Despite sweeping changes in the ways that the news media operate in the digital age, one thing hasn't changed: the difficulties journalists face in covering the conflict between Israelis and Palestinians. It's almost impossible to cover it in a way seen as fair by all sides.
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Technology has changed the way that news flows and coverage of conflict in the Middle East. These days, journalists, witnesses and advocates take advantage of digital outlets and social media platforms. Still, as we hear from NPR's David Folkenflik, one dynamic has not changed - it has affected coverage and the larger conflict for decades.
DAVID FOLKENFLIK, BYLINE: Atlantic Monthly correspondent Jeffery Goldberg is weary of writing about the strife between the Israelis and the Palestinians, and not simply because there's no resolution in sight.
JEFFERY GOLDBERG: For whatever reason, if you choose to write about the Middle East, you're going to get in the neck - it's just the way it is. And if you can handle that, then you can write about it, and if you can't handle it, then you should go cover something else.
FOLKENFLIK: Goldberg, who served in the Israeli military, says people with sympathies on one side or the other parse not just his every assertion, but every phrase for signs of bias.
GOLDBERG: The same burst of Twitter nonsense will have me both as a Zionist fascist and as a self-hating Jew.
FOLKENFLIK: The very topic has been so charged that for 11 years, NPR commissioned an outside audit of its coverage on a quarterly basis. The evaluations, which ended late last year, usually identified minor failings and omissions, but no grave lapses. The latest clashes have inspired a fresh wave of criticism NPR's work, though the network's Ombudsman posted an admiring assessment last night. It is undeniable that reporters who are affected by what they see reflect their strong emotions in social media, in ways they might not on the air.
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DIANA MAGNAY: We're on the top of a hill and I think you can probably see there are lots of Israelis gathered around who are cheering when they see these kinds of Israeli strikes.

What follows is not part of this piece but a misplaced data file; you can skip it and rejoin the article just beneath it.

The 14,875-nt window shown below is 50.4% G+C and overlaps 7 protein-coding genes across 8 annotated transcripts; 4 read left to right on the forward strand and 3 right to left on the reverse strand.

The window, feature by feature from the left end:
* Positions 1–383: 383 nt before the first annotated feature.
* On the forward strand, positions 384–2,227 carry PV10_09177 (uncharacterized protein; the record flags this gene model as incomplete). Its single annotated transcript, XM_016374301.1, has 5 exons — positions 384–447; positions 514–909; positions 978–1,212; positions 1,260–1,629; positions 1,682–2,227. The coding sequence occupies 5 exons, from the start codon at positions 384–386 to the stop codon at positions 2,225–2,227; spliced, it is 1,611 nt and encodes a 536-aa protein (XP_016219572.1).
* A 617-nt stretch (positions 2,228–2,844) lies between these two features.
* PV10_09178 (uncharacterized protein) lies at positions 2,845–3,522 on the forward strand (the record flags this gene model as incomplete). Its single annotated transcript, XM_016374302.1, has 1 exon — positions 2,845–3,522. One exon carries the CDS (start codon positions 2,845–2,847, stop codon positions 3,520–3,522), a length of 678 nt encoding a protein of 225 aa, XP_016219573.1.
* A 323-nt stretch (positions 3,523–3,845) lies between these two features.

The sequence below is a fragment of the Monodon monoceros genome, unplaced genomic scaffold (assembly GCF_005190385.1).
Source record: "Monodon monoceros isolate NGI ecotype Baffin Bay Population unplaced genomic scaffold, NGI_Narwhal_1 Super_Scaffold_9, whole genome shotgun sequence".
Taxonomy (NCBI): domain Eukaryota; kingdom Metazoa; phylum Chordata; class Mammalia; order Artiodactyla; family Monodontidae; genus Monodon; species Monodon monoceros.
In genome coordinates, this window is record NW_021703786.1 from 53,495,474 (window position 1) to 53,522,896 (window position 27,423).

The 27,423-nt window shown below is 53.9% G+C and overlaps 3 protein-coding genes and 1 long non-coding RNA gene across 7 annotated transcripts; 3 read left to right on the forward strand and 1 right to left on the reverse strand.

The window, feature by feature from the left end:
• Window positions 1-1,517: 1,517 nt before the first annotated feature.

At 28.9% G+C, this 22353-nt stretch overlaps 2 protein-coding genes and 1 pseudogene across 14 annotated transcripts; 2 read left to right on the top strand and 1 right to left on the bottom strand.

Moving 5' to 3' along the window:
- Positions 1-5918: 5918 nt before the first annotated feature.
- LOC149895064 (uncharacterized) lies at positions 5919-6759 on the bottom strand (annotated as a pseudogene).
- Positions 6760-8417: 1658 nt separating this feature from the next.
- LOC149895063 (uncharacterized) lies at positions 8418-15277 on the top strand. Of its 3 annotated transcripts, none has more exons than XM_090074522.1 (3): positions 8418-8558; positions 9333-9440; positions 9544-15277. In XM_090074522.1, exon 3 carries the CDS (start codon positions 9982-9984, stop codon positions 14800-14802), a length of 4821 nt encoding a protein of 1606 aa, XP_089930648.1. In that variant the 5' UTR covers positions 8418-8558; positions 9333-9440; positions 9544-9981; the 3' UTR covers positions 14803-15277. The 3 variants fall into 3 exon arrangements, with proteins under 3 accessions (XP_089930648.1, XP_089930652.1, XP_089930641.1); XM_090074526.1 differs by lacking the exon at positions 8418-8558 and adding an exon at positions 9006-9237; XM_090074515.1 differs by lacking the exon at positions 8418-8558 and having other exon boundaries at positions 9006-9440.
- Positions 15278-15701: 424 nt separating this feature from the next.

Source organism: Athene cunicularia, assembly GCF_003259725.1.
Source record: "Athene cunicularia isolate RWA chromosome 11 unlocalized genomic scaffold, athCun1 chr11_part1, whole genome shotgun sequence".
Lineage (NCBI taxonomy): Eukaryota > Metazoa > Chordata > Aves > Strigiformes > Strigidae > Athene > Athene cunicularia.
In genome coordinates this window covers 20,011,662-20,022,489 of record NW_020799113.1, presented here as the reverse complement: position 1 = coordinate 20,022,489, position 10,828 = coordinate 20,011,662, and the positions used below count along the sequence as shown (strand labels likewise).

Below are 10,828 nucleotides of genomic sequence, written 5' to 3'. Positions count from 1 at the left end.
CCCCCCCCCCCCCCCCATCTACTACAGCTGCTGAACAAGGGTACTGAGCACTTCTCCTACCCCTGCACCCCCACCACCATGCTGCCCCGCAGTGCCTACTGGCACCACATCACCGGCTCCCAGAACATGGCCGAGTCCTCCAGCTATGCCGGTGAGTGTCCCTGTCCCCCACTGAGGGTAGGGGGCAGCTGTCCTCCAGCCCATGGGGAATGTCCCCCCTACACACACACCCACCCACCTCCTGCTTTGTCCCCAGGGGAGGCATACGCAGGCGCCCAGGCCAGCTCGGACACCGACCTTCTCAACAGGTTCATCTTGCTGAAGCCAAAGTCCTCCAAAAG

FOLKENFLIK: That's CNN foreign correspondent Diana Magnay. She was covering missile strikes on Gaza from the Israeli side last week.
MAGNAY: And it is an astonishing macabre and an awful thing really, to watch this display of fire in the air.
FOLKENFLIK: Strikes like those have led to the deaths of hundreds of Palestinians. In a tweet, Magnay said she had been menaced by a few of the cheering Israelis - she called them scum. After an online outcry, CNN acted quickly to reassign her to Russia. Here's retired CBS News foreign correspondent Tom Fenton.
TOM FENTON: Fairness, like right and wrong, really is a - is a useless term when you're talking about a situation like Israel/Palestine.
FOLKENFLIK: Fenton covered the Middle East extensively for the Baltimore Sun and CBS News. He says both sides are spinning furiously to reporters but also directly to the public, with competing photographs and hash tags posted from official accounts and from those of surrogates.
FENTON: The biggest problem of course, is that it's an insoluble problem. It's the story of two different narratives, and both of which I understand - and neither which seems to mesh with the other.
FOLKENFLIK: Fenton says journalists tend to follow the stances of their governments. So American reporters tend to give more credence to Israeli pronouncements, while European reporters are more likely to tilt toward the Palestinian view. Former CNN Middle East editor Octavia Nasr says, there's been more direct coverage of what's happening in Gaza this time than in the past, in part she says, because images of destruction and death are posted instantaneously.
OCTAVIA NASR: This is the first time that we're seeing the Palestinian element play a major role in coverage, and this is not by choice of the traditional media. This is really something that was imposed on U.S. media by the New media.
FOLKENFLIK: In 2010, the Lebanese born Nasr lost her job at CNN after nearly two decades with the network - the fallout of her own tweet, signaling respect after the death of a cleric with Hezbollah, who she argued had been a moderating force. Now she says, reporters' instant dispatches are challenging the judgment of editors at American news organization.
NASR: When you had everything controlled, basically at headquarters, every single piece of information had to be filtered through several layers of editorial scrutiny and editorial judgment before it makes it to air. Now it's raw.
FOLKENFLIK: Israeli officials argue that Hamas' repeated rocket attacks are not a military strategy, but a media strategy designed to draw deadly response they can show off to TV news crews. The claim outrages many Palestinians, but Israeli Prime Minister Benjamin Netanyahu made the point bluntly on CNN.
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PRIME MINISTER BENJAMIN NETANYAHU: I mean, it's gruesome. They use telegenicly dead Palestinians for their cost. They want - the more dead the better.
FOLKENFLIK: The fight over the coverage of the larger conflict becomes a vehicle for arguing over the conflict itself. Just as fraught and just as contacted. David Folkenflik, NPR News.
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